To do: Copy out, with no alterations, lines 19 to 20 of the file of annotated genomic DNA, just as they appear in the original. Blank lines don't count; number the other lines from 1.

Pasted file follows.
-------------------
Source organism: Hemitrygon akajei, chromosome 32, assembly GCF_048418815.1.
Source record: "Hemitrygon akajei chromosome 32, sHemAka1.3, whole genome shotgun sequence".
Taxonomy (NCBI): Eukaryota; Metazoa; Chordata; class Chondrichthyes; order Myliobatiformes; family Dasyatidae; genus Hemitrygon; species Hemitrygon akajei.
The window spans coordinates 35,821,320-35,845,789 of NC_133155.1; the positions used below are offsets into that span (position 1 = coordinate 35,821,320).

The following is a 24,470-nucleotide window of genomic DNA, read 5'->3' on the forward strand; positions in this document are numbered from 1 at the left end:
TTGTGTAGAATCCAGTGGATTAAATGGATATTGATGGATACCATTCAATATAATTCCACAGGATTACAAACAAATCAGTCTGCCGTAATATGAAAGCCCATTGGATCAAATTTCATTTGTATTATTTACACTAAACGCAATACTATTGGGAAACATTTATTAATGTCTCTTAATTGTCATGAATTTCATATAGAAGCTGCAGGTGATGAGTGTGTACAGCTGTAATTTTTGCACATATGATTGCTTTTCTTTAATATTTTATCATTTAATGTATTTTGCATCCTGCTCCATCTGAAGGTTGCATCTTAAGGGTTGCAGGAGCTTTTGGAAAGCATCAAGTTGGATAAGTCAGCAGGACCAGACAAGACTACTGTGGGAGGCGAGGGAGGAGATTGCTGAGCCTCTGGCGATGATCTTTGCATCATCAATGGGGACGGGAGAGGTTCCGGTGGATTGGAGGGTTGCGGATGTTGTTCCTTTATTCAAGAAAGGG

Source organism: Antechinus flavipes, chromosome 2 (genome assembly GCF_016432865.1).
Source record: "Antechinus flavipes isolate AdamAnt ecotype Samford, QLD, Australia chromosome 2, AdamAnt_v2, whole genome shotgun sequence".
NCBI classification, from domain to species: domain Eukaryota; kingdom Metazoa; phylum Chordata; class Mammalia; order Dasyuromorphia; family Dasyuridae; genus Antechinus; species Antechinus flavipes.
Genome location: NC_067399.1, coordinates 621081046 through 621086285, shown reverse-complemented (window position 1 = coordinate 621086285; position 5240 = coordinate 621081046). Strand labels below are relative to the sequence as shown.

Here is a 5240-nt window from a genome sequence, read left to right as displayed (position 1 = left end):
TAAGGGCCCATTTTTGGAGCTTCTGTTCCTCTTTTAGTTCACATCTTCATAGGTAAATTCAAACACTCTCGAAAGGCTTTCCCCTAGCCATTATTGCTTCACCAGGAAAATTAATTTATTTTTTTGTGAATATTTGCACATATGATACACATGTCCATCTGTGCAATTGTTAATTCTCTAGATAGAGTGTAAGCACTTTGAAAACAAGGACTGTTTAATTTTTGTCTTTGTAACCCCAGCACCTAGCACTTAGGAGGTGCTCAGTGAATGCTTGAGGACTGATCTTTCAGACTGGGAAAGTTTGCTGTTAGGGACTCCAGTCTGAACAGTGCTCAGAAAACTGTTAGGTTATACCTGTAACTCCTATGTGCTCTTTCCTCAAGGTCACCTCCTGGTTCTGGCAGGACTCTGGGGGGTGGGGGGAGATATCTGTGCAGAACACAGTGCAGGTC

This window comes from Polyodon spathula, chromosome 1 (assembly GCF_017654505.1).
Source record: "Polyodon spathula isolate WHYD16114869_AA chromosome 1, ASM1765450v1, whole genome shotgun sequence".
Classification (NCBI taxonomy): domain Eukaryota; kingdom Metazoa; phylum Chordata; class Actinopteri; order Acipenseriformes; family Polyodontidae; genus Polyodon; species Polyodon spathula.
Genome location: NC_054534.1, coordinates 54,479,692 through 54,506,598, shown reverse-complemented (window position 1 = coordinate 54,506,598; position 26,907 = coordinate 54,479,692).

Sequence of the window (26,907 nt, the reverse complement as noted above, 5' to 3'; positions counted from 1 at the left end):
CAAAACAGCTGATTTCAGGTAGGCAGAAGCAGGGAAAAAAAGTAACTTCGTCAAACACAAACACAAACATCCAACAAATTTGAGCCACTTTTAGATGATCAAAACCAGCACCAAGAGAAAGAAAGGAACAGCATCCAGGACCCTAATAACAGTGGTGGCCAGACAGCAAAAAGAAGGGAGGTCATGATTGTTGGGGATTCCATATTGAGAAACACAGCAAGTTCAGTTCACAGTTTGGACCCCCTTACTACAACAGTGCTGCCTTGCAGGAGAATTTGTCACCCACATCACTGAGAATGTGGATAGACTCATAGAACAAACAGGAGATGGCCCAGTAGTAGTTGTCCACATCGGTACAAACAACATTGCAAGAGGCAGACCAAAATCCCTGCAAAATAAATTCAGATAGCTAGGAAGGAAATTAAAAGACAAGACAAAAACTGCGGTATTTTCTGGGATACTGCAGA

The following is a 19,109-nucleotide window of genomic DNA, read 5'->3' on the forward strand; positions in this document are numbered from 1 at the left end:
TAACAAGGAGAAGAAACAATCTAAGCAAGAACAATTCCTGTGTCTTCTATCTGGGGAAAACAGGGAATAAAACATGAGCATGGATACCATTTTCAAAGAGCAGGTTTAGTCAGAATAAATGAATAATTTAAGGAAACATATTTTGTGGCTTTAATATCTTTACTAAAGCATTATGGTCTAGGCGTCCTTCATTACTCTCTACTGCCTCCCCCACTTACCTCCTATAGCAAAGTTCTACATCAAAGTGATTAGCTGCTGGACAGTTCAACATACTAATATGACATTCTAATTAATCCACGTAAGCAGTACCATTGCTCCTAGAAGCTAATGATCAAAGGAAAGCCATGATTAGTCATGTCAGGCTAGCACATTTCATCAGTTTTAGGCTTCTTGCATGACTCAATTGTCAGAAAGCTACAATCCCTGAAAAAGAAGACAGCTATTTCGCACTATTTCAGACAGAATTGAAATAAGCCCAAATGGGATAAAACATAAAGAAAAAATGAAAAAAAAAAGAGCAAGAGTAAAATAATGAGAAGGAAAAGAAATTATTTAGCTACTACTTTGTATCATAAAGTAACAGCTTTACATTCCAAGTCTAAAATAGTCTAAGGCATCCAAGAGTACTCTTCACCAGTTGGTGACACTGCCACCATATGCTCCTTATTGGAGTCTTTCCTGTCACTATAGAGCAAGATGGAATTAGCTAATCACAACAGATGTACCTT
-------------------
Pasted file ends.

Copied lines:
The following is a 19,109-nucleotide window of genomic DNA, read 5'->3' on the forward strand; positions in this document are numbered from 1 at the left end:
TAACAAGGAGAAGAAACAATCTAAGCAAGAACAATTCCTGTGTCTTCTATCTGGGGAAAACAGGGAATAAAACATGAGCATGGATACCATTTTCAAAGAGCAGGTTTAGTCAGAATAAATGAATAATTTAAGGAAACATATTTTGTGGCTTTAATATCTTTACTAAAGCATTATGGTCTAGGCGTCCTTCATTACTCTCTACTGCCTCCCCCACTTACCTCCTATAGCAAAGTTCTACATCAAAGTGATTAGCTGCTGGACAGTTCAACATACTAATATGACATTCTAATTAATCCACGTAAGCAGTACCATTGCTCCTAGAAGCTAATGATCAAAGGAAAGCCATGATTAGTCATGTCAGGCTAGCACATTTCATCAGTTTTAGGCTTCTTGCATGACTCAATTGTCAGAAAGCTACAATCCCTGAAAAAGAAGACAGCTATTTCGCACTATTTCAGACAGAATTGAAATAAGCCCAAATGGGATAAAACATAAAGAAAAAATGAAAAAAAAAAGAGCAAGAGTAAAATAATGAGAAGGAAAAGAAATTATTTAGCTACTACTTTGTATCATAAAGTAACAGCTTTACATTCCAAGTCTAAAATAGTCTAAGGCATCCAAGAGTACTCTTCACCAGTTGGTGACACTGCCACCATATGCTCCTTATTGGAGTCTTTCCTGTCACTATAGAGCAAGATGGAATTAGCTAATCACAACAGATGTACCTT